Different environmental factors, such as ultraviolet radiation (UV), relative humidity (RH) and the presence of reducing gases (acetone and ethanol), play an important role in the daily life of human beings. UV is very important in a number of areas, such as astronomy, resin curing of polymeric materials, combustion engineering, water purification, flame detection and biological effects with more recent proposals like early missile plume detection, secure space-to-space communications and pollution monitoring. RH is a very common parameter in the environment. It is essential not only for human comfort, but also for a broad spectrum of industries and technologies. There is a substantial interest in the development of RH sensors for applications in monitoring moisture level at home, in clean rooms, cryogenic processes, medical and food science, and so on. The concentration of acetone and other ketone bodies in the exhaled air can serve as an express noninvasive diagnosis of ketosis. Meanwhile, driving under the influence of alcohol is a serious traffic violation and this kind of deviant behavior causes many accidents and deaths on the highway. Therefore, the detection of ethanol in breath is usually used as a quick and reliable screening method for the sobriety checkpoint. Traditionally, semiconductor metal oxide sensors are the major candidates employed in the sensing applications mentioned above. However, they suffer from the low sensitivity, poor selectivity and huge power consumption. In this dissertation, Zinc Oxide (ZnO) based Film Bulk Acoustic Resonator (FBAR) was developed to monitor UV, RH, acetone and ethanol in the environment. FBAR generally consists of a sputtered piezoelectric thin film (ZnO/AlN) sandwiched between two electrodes. It has been well developed both as filters and as high sensitivity mass sensors in recent years. FBAR offers high sensitivity and excellent selectivity for various environment monitoring applications. As the sensing signal is in the frequency domain, FABR has the potential to be incorporated in a wireless sensor network for remote sensing. This study extended our current knowledge of FBAR and pointed out feasible directions for future exploration.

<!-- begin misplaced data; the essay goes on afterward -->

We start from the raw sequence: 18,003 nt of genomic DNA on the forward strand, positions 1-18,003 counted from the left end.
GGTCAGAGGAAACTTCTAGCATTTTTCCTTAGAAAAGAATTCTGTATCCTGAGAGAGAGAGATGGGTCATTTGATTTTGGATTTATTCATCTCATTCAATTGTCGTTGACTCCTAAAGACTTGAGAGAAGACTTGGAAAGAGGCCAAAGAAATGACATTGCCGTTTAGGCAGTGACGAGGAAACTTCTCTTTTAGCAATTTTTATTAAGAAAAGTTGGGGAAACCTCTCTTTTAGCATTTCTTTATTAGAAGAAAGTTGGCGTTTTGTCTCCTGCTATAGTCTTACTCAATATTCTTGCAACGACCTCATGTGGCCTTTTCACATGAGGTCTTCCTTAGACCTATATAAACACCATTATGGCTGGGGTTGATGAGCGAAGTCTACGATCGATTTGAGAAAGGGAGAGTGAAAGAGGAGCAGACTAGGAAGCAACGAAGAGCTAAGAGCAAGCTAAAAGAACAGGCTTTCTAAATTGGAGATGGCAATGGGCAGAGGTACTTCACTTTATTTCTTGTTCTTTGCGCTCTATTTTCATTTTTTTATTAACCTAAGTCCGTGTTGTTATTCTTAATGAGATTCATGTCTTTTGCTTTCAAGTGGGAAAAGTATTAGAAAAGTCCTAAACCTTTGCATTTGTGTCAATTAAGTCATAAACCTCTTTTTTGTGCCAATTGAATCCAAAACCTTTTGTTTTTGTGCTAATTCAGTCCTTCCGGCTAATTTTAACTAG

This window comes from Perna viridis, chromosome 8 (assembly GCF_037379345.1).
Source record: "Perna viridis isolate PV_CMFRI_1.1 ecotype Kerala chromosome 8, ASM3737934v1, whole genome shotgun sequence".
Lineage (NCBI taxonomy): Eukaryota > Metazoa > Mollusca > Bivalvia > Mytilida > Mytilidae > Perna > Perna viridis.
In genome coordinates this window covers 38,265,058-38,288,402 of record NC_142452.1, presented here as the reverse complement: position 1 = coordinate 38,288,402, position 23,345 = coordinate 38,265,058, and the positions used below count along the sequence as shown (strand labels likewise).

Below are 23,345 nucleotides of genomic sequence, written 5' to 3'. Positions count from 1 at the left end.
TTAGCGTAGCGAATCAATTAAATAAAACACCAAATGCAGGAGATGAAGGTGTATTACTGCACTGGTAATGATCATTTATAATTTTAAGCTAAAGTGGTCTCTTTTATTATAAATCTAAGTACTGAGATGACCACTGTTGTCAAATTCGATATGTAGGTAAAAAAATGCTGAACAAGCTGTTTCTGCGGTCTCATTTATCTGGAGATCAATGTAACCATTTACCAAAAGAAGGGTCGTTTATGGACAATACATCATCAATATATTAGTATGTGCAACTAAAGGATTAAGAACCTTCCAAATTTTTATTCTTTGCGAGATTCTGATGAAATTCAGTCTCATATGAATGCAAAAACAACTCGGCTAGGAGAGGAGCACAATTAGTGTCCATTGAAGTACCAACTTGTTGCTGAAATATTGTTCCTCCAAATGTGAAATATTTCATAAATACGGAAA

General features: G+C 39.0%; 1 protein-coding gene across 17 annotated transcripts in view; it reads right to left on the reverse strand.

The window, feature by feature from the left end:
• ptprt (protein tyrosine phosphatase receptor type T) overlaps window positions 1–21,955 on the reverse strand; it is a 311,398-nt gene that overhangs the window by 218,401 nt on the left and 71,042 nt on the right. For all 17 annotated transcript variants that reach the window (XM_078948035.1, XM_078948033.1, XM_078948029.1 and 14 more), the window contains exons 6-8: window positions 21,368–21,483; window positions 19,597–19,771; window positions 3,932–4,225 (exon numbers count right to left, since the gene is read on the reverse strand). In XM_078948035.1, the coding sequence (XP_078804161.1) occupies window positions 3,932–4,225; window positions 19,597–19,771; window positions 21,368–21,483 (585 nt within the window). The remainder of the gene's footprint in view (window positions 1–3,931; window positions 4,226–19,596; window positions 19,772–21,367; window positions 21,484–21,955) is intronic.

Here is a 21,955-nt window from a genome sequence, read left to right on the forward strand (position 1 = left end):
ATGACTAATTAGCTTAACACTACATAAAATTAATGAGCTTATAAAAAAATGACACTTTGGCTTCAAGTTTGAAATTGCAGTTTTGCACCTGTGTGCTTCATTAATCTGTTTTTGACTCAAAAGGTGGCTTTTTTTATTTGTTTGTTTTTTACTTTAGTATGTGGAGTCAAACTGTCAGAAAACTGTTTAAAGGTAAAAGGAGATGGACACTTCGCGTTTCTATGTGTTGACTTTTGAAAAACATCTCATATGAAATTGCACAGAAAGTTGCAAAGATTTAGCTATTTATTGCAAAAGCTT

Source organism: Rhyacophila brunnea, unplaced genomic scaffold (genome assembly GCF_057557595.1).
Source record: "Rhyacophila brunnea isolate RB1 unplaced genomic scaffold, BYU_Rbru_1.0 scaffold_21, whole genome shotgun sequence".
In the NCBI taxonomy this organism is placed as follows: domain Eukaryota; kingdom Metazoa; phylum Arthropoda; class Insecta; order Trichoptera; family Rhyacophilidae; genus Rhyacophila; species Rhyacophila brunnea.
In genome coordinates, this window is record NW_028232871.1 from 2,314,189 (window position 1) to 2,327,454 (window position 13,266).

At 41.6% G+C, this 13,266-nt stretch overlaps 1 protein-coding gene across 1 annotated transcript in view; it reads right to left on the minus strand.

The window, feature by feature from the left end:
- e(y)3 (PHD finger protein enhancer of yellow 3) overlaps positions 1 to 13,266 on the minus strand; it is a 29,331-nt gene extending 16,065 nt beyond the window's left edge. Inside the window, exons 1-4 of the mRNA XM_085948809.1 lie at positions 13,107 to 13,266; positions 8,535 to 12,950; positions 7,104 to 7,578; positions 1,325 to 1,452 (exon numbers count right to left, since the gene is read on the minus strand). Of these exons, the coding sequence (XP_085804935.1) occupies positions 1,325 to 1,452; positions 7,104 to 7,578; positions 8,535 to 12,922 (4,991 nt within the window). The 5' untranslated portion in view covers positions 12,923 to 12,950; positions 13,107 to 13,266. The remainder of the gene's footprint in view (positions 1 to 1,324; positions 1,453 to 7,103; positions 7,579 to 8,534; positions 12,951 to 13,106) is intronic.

Contributors

Agent

Created

Date Created
2011

149402-Thumbnail Image.png

Adaptive signal to noise ratio scalable analog front-end continuous time sigma delta converter for digital hearing aids

Description

A dual-channel directional digital hearing aid (DHA) front end using Micro Electro Mechanical System (MEMS) microphones and an adaptive-power analog processing signal chain is presented. The analog front end consists of a double differential amplifier (DDA) based capacitance to voltage

A dual-channel directional digital hearing aid (DHA) front end using Micro Electro Mechanical System (MEMS) microphones and an adaptive-power analog processing signal chain is presented. The analog front end consists of a double differential amplifier (DDA) based capacitance to voltage conversion circuit, 40dB variable gain amplifier (VGA) and a continuous time sigma delta analog to digital converter (CT - ΣΔ ADC). Adaptive power scaling of the 4th order CT - ΣΔ achieves 68dB SNR at 120μW, which can be scaled down to 61dB SNR at 67μW. This power saving will increse the battery life of the DHA.

Contributors

Agent

Created

Date Created
2010

149370-Thumbnail Image.png

Self resonant third harmonic mixer for 60 GHz transmitter

Description

ABSTRACT Ongoing research into wireless transceivers in the 60 GHz band is required to address the demand for high data rate communications systems at a frequency where signal propagation is challenging even over short ranges. This thesis proposes a mixer